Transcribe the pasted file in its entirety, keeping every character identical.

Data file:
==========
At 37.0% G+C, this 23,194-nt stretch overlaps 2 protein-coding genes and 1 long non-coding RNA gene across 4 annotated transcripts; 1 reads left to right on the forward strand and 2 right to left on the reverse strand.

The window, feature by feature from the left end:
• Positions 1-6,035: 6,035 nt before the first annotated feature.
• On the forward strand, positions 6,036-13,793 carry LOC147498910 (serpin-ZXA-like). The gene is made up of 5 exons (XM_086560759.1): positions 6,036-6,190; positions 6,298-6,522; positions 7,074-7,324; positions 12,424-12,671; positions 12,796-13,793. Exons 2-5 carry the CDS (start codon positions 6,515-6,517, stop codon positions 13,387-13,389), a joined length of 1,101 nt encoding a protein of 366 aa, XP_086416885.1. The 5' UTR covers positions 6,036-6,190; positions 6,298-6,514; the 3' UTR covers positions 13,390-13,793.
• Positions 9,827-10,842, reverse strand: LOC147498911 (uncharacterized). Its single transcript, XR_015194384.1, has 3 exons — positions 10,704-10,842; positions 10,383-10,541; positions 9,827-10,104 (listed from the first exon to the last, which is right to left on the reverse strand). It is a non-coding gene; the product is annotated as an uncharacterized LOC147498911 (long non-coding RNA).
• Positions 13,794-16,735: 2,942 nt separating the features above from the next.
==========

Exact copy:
At 37.0% G+C, this 23,194-nt stretch overlaps 2 protein-coding genes and 1 long non-coding RNA gene across 4 annotated transcripts; 1 reads left to right on the forward strand and 2 right to left on the reverse strand.

The window, feature by feature from the left end:
• Positions 1-6,035: 6,035 nt before the first annotated feature.
• On the forward strand, positions 6,036-13,793 carry LOC147498910 (serpin-ZXA-like). The gene is made up of 5 exons (XM_086560759.1): positions 6,036-6,190; positions 6,298-6,522; positions 7,074-7,324; positions 12,424-12,671; positions 12,796-13,793. Exons 2-5 carry the CDS (start codon positions 6,515-6,517, stop codon positions 13,387-13,389), a joined length of 1,101 nt encoding a protein of 366 aa, XP_086416885.1. The 5' UTR covers positions 6,036-6,190; positions 6,298-6,514; the 3' UTR covers positions 13,390-13,793.
• Positions 9,827-10,842, reverse strand: LOC147498911 (uncharacterized). Its single transcript, XR_015194384.1, has 3 exons — positions 10,704-10,842; positions 10,383-10,541; positions 9,827-10,104 (listed from the first exon to the last, which is right to left on the reverse strand). It is a non-coding gene; the product is annotated as an uncharacterized LOC147498911 (long non-coding RNA).
• Positions 13,794-16,735: 2,942 nt separating the features above from the next.